If there’s one thing that never fails to draw me in, it’s rumours and legends about hidden places. To me, anything that’s concealed from sight begs to be explored, and if it’s got 500 years of history and ghost stories attached to it then all the better! So it should come of no surprise that when I visited in Edinburgh back in 2015, The Real Mary King’s Close was one of the first attractions I headed to.
What is Mary King’s Close?
In short, Mary King’s Close is the name given to long a series of sprawling, underground tunnels that worm their way through Edinburgh’s Royal Mile. In the modern-day these mysterious tunnels are tucked away underneath imposing government buildings. But if you traveled back 400 years you’d discover a bustling community hub filled to the brim with families, shoppers and successful businesses!
Originally starting life as a solution for mass overcrowding, these cold, stone vaults took on a life of their own over the centuries, and will forever remain one of the most fascinating aspects of the cities murky past! And the local legends of murders, disease and even a handful of hauntings makes this an ever more intriguing place to investigate.
Taking the tour
Today the only way to enter this elusive underground world is via a paid tour, which will (literally!) walk you through the tales and history of this legendary close. During this hour long tour you will hear (and see!) how the occupants of Mary King’s Close lived, worked and even died within the confines of its walls.
On one hand, Mary King’s Close was the site of great splendour. In an area known as Allan’s Close, lavish apartments were once owned by the wealthy and successful, a lifestyle that can still be glimpsed today. Faded, floral patterns are still visible on scraps of plaster clinging to the wall; the remains of plush 18th century decorations!
Another (rather amusing) anecdote about the wealth that once existed in the close involved the installation of the close’s first working toilet. Its owner was apparently so proud of it that he took to leaving his front door open so everyone could see him, uh, taking care of business. Quite the mental picture!
But it unfortunately wasn’t all fancy wallpaper and posh potties in Mary King’s Close. The poverty and disease that so riddled so much of Edinburgh inevitably made its mark, no more so than when the Black Death tore through the country 1644.
Like much of the Scottish population, a sizable chunk of the close’s residents wouldn’t survive to see the end of this plague. Those unfortunate enough to contract the disease would be confined to their homes, receiving daily deliveries of food and coal to sustain them. These, and regular visits from the terrifyingly attired plague doctors. Whose gruesome treatments did nothing to ease the suffering – or eventual deaths – of their patients.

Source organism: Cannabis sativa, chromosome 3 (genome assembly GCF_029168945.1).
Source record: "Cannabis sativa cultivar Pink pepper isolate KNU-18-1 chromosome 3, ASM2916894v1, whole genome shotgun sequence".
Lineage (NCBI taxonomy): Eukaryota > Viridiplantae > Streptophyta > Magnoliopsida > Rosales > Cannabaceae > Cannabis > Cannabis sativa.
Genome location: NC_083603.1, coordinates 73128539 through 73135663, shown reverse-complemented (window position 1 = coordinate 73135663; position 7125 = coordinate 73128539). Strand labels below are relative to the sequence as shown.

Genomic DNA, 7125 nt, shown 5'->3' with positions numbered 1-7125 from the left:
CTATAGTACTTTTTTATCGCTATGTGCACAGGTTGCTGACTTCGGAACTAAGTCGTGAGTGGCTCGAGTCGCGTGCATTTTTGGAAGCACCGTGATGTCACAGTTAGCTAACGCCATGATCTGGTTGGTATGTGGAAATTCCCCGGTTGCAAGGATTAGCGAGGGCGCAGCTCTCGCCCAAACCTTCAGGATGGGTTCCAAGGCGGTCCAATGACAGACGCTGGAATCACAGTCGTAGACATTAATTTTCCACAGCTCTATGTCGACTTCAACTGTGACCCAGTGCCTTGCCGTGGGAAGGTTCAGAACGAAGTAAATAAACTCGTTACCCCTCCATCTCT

One room on the tour recreates a plague-doctors visit, and has probably got to be the eeriest stop on the tour. But while we’re talking about eerie rooms – and the plague – there’s one very curious tale I’d like to share with you.
The ghosts of Mary King’s Close
If you visit Mary King’s Close, about halfway through your tour you’ll arrive at a rather peculiar little room. Stacked to the rafters with dolls, teddies and cuddly toys, it’s known as ‘Little Annie’s Room’, and is said to be haunted by the spirit of a young plague victim. Abandoned to die by her mother in the tunnels, Annie’s lonely ghost is believed to have forever remained there, anxiously awaiting her return and endlessly searching for her beloved doll.
In an effort to comfort this sad little ghost, visitors began leaving toys and dolls behind as gifts. This may or may not have worked, but it’s still not unusual to hear of young children asking their parents who ‘the little girl’ in the room with them is.
And ‘Wee Annie’ isn’t the only spook to lurk the confines of Mary King’s Close! Other supposed ghosts include that of a ‘worried’, pacing man and a 16th century plague doctor, as well as a shadowy, female spirit. Many believe this to be the ghost of Mary King; a prominent 16th century businesswomen whom the close was later named after.
But ghosts or no ghosts, Mary King’s Close is an undeniably spine-chilling place to visit. Cold, gloomy and crumbling, it’s difficult to remember that this place was once alive with light, colour and laughter. It’s also very hard to picture that it wasn’t always underground; the buildings covering it only actually being erected in the 1800s.
It feels very much like its own secret, subterranean realm. It’s fascinating place to explore by day, but not a location I’d ever want to spend the night. Mostly because I fear that if I did, I wouldn’t find myself alone.
Tickets and prices
The Real Mary King’s Close can be found on Edinburgh’s Royal Mile, and an adult ticket will cost you £14.50. It’s an unmissable attraction for anyone with a love of history or ghost stories, but be warned; it’s certainly not for the faint-hearted!
Have you visited The Real Mary King’s Close yourself? I’d love to hear your thoughts in the comments!
And if you’re searching for fascinating historic attractions in Edinburgh, why not also check out my Guide to Edinburgh Castle?
Pin me for later!